USMLE 15

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rere_girl4ever
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293410
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USMLE 15
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2015-01-20 16:42:02
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USMLE 15
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  1. What causes this? What can be used to control it?
    • Exophthalmos- Graves disease
    • Infiltration of lymphocytes into the extraocular muscles and connective tissue.
    • Retro-orbital fibroblasts are then stmulated by TH1 cells to produce excessive amounts of glycosaminoglycans.
    • Tx: CORTICOSTEROIDS e.g Prednisone
  2. What mediates iodide uptake by the thyroid?
    • Sodium-iodide symporter
    • This uptake of iodide occurs against its concentration gradient.
  3. What is the function of the sodium-iodide symporter?
    Mediates iodide uptake by the thyroid against its concentration gradient.
  4. What is the MOA of Perchlorate?
    Inhibits the sodium-iodide symporter which mediates thyroid uptake of iodide.
  5. What is the MOA of Pertechnetate?
    Inhibits Sodium-iodide symporter which mediates the uptake of iodide by the thyroid.
  6. What is the MOA of Thiocyanate?
    Inhibits the sodium-iodide symporter which mediates thyroid uptake of iodide
  7. These anions can competitively inhibit the basolateral sodium-iodide symporter.
    • Perchlorate
    • Pertechnetate
    • Thiocyanate
  8. What is the function of thyroid peroxidase?
    • 1. Oxidation and organification of iodide
    • 2. Coupling of monoiodotyrosine and di-iodotyrosine
  9. This enzyme is used in the oxidation and organification of iodide.
    Thyroid peroxidase
  10. This enzyme couples iodide with tyrosine residues on thyroglobulin.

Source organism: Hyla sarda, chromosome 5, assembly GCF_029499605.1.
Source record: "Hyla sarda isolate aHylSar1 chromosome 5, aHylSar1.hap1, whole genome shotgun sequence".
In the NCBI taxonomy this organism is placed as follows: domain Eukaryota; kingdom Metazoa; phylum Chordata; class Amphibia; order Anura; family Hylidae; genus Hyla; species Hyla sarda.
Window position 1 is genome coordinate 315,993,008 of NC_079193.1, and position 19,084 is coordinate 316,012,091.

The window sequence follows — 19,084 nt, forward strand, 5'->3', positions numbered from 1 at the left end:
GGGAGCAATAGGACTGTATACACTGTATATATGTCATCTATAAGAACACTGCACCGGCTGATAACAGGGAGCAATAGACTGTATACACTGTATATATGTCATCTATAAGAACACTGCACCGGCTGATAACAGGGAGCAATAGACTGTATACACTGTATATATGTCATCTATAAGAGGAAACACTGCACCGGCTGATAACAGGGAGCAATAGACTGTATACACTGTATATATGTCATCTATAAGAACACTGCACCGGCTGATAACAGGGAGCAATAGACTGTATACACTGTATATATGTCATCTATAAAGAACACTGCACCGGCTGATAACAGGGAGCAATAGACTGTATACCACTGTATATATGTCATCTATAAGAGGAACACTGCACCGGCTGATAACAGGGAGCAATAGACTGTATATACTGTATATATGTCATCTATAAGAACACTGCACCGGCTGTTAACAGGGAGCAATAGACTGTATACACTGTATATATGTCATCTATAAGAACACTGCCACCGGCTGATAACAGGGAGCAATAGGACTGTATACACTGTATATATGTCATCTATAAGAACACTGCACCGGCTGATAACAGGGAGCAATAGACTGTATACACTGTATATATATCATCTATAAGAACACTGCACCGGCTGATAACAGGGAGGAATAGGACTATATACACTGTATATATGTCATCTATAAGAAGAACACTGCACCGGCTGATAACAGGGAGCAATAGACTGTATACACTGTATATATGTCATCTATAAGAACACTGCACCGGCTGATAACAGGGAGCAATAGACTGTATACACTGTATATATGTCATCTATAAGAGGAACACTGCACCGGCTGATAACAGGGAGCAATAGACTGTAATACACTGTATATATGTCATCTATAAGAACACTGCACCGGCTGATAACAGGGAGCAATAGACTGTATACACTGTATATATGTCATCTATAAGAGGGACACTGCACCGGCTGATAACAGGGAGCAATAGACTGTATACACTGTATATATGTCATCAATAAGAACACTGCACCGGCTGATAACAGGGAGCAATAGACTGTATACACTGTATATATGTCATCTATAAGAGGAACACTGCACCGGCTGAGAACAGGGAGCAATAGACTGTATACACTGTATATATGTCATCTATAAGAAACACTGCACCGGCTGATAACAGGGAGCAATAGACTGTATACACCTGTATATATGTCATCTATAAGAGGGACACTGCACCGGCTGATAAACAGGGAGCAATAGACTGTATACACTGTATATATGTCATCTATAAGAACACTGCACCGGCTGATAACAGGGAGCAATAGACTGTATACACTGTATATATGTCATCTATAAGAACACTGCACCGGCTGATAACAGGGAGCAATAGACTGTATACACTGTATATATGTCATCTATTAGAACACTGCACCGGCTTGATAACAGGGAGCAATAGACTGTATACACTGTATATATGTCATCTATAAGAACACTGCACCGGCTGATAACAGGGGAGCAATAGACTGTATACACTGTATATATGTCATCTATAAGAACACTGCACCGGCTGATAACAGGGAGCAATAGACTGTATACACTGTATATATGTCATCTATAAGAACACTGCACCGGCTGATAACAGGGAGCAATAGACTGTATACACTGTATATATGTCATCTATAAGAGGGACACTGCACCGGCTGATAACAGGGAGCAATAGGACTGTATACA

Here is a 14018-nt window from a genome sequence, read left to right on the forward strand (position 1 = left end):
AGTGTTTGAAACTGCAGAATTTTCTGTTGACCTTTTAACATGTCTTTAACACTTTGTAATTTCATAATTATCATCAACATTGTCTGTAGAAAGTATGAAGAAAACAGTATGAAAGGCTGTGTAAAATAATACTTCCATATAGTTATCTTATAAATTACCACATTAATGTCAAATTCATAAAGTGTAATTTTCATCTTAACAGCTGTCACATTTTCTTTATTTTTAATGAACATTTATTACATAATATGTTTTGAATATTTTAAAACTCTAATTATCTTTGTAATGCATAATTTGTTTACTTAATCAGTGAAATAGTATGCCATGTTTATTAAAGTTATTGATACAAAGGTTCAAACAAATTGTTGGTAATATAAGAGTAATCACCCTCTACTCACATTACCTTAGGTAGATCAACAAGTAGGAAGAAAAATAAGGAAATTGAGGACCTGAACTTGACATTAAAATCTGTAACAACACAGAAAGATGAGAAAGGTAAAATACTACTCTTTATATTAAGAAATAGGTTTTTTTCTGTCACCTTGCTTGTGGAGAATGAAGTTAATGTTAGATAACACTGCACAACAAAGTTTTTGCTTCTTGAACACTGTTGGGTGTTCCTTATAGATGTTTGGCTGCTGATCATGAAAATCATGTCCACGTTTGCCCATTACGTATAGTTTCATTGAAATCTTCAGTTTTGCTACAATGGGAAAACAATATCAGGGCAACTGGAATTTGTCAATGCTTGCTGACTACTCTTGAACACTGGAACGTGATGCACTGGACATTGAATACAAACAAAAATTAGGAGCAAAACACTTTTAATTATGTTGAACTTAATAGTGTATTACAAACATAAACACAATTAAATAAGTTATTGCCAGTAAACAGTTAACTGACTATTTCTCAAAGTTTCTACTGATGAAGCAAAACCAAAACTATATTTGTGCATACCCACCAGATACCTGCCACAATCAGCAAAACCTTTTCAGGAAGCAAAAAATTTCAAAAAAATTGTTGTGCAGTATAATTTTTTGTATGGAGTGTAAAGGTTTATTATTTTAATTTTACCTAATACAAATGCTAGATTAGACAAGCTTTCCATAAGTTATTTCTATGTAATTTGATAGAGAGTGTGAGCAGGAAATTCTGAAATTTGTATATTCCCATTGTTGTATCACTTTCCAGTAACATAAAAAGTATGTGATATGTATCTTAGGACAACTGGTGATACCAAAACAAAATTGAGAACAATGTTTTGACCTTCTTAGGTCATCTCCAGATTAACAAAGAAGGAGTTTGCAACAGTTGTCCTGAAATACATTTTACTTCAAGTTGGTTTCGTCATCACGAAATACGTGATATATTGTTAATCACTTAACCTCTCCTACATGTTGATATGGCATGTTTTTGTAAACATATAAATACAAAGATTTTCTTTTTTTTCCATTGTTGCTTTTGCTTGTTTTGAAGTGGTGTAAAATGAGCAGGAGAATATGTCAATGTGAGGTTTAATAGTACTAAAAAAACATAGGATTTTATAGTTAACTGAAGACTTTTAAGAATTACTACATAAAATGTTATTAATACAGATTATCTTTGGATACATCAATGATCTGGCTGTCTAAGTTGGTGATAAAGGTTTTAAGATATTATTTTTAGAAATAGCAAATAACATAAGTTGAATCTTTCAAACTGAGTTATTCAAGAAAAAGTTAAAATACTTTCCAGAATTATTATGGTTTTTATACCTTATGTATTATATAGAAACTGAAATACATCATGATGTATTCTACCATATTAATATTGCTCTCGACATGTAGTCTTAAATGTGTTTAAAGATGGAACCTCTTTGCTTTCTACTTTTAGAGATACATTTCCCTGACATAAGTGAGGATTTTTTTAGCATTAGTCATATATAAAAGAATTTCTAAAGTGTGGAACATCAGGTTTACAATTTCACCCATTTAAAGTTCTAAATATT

Thyroid peroxidase
  11. Why is there such a high RBC chloride content in venous blood?
    • 1. Carbonic anhydrase activity forms bicarbonate from CO2 and water.
    • 2. Many of the bicarbonate diffuse out of the RBC into plasma.
    • 3. To maintain electrical neutrality, chloride ions diffuse into the RBC to take their place. ⇦CHLORIDE SHIFT
  12. Urethritis which cannot be cured by ceftriaxone indicates?
    • Nongonococcal urethritis-
    • Caused by Chlamydia trachomatis or Ureaplasma urealyticum
  13. Coagulase negative staphyloccus?
    • Staphyloccus epidermidis- Novobiocin sensitive
    • Staphyloccus aureus- Novobiocin resistant
  14. Coagulase positive staphyloccus?
    Staphyloccus aureus
  15. How does infection with Staphyloccus epidermidis occur?
    • Prosthetic devices (eg. hip implant, shunt, heart valve) and intravenous catheters.
    • Produce extracellular polysaccharide matrix
  16. This organism produces extracellular polysaccharide matrix.
    Staphyloccus epidermidis (biofilms)
  17. What enzyme is deficient in Xeroderma pigmentosum?
    ENDONUCLEASE
  18. How does DNA polymerase I takes out the RNA primer?
    5'→3' exonuclease
  19. How does DNA polymerase III proofread?
    3'→5' exonuclease
  20. This enzyme has 3'→5' exonuclease activity.
    DNA polymerase III- Proofreading
  21. This enzyme has 5'→3' exonuclease activity.
    DNA polymerase I - degrades RNA primer
  22. Defective repair of mismatched bases is associated with which disease?
    Hereditary nonpolyposis colorectal cancer